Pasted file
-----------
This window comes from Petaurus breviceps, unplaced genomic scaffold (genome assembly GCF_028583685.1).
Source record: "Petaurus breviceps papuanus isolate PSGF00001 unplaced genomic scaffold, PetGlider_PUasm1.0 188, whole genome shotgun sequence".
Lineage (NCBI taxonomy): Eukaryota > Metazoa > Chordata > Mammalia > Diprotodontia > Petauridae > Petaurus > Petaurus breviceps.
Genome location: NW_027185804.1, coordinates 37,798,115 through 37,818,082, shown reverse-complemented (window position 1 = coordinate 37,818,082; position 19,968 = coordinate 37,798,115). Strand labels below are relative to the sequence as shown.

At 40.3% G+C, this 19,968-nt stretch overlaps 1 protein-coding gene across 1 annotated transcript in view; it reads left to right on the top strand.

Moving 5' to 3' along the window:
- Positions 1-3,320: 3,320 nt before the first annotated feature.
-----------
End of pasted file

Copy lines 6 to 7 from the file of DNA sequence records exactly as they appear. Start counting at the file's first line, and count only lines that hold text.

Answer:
Moving 5' to 3' along the window:
- Positions 1-3,320: 3,320 nt before the first annotated feature.